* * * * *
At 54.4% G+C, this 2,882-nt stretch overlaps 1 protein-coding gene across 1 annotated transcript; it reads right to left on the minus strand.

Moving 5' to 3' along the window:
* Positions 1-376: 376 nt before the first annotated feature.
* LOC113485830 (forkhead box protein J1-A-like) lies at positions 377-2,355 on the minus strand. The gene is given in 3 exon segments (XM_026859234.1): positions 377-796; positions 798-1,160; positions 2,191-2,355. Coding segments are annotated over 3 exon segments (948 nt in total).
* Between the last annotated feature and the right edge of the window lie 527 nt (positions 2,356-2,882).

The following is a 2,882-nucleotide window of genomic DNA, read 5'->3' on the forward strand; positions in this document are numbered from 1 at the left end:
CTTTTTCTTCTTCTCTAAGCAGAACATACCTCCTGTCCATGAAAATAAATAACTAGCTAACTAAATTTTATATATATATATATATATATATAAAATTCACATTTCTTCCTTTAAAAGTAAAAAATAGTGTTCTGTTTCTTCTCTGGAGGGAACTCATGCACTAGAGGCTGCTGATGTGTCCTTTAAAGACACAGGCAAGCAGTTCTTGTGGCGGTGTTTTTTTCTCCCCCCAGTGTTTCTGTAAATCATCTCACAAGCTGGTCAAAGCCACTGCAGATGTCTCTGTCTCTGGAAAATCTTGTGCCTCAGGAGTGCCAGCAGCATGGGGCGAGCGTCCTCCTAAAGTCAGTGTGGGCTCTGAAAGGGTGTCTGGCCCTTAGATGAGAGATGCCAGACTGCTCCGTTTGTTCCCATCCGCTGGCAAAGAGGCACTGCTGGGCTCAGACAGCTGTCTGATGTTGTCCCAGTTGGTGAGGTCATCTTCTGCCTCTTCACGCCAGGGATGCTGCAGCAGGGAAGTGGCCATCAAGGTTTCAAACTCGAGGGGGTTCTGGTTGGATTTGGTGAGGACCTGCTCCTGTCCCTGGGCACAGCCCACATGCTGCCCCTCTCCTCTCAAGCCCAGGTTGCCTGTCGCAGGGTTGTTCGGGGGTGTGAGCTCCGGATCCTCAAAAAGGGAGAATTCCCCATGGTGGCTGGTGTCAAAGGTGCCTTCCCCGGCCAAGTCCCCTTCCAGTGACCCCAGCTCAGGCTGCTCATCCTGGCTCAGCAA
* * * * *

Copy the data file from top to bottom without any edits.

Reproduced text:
At 54.4% G+C, this 2,882-nt stretch overlaps 1 protein-coding gene across 1 annotated transcript; it reads right to left on the minus strand.

Moving 5' to 3' along the window:
* Positions 1-376: 376 nt before the first annotated feature.
* LOC113485830 (forkhead box protein J1-A-like) lies at positions 377-2,355 on the minus strand. The gene is given in 3 exon segments (XM_026859234.1): positions 377-796; positions 798-1,160; positions 2,191-2,355. Coding segments are annotated over 3 exon segments (948 nt in total).
* Between the last annotated feature and the right edge of the window lie 527 nt (positions 2,356-2,882).

The following is a 2,882-nucleotide window of genomic DNA, read 5'->3' on the forward strand; positions in this document are numbered from 1 at the left end:
CTTTTTCTTCTTCTCTAAGCAGAACATACCTCCTGTCCATGAAAATAAATAACTAGCTAACTAAATTTTATATATATATATATATATATATAAAATTCACATTTCTTCCTTTAAAAGTAAAAAATAGTGTTCTGTTTCTTCTCTGGAGGGAACTCATGCACTAGAGGCTGCTGATGTGTCCTTTAAAGACACAGGCAAGCAGTTCTTGTGGCGGTGTTTTTTTCTCCCCCCAGTGTTTCTGTAAATCATCTCACAAGCTGGTCAAAGCCACTGCAGATGTCTCTGTCTCTGGAAAATCTTGTGCCTCAGGAGTGCCAGCAGCATGGGGCGAGCGTCCTCCTAAAGTCAGTGTGGGCTCTGAAAGGGTGTCTGGCCCTTAGATGAGAGATGCCAGACTGCTCCGTTTGTTCCCATCCGCTGGCAAAGAGGCACTGCTGGGCTCAGACAGCTGTCTGATGTTGTCCCAGTTGGTGAGGTCATCTTCTGCCTCTTCACGCCAGGGATGCTGCAGCAGGGAAGTGGCCATCAAGGTTTCAAACTCGAGGGGGTTCTGGTTGGATTTGGTGAGGACCTGCTCCTGTCCCTGGGCACAGCCCACATGCTGCCCCTCTCCTCTCAAGCCCAGGTTGCCTGTCGCAGGGTTGTTCGGGGGTGTGAGCTCCGGATCCTCAAAAAGGGAGAATTCCCCATGGTGGCTGGTGTCAAAGGTGCCTTCCCCGGCCAAGTCCCCTTCCAGTGACCCCAGCTCAGGCTGCTCATCCTGGCTCAGCAA